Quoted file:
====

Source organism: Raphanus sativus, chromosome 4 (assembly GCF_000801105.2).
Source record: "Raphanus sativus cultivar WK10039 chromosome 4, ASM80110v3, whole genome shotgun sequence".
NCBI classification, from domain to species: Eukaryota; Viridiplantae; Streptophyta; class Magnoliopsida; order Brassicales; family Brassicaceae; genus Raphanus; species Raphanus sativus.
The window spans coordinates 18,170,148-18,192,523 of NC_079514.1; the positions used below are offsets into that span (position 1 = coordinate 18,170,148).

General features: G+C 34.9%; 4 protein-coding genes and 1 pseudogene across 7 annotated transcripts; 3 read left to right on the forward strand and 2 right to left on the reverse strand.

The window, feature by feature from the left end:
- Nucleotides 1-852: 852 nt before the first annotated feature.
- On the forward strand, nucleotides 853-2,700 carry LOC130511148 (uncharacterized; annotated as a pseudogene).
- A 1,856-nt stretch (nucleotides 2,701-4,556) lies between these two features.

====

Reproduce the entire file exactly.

Source organism: Raphanus sativus, chromosome 4 (assembly GCF_000801105.2).
Source record: "Raphanus sativus cultivar WK10039 chromosome 4, ASM80110v3, whole genome shotgun sequence".
NCBI classification, from domain to species: Eukaryota; Viridiplantae; Streptophyta; class Magnoliopsida; order Brassicales; family Brassicaceae; genus Raphanus; species Raphanus sativus.
The window spans coordinates 18,170,148-18,192,523 of NC_079514.1; the positions used below are offsets into that span (position 1 = coordinate 18,170,148).

General features: G+C 34.9%; 4 protein-coding genes and 1 pseudogene across 7 annotated transcripts; 3 read left to right on the forward strand and 2 right to left on the reverse strand.

The window, feature by feature from the left end:
- Nucleotides 1-852: 852 nt before the first annotated feature.
- On the forward strand, nucleotides 853-2,700 carry LOC130511148 (uncharacterized; annotated as a pseudogene).
- A 1,856-nt stretch (nucleotides 2,701-4,556) lies between these two features.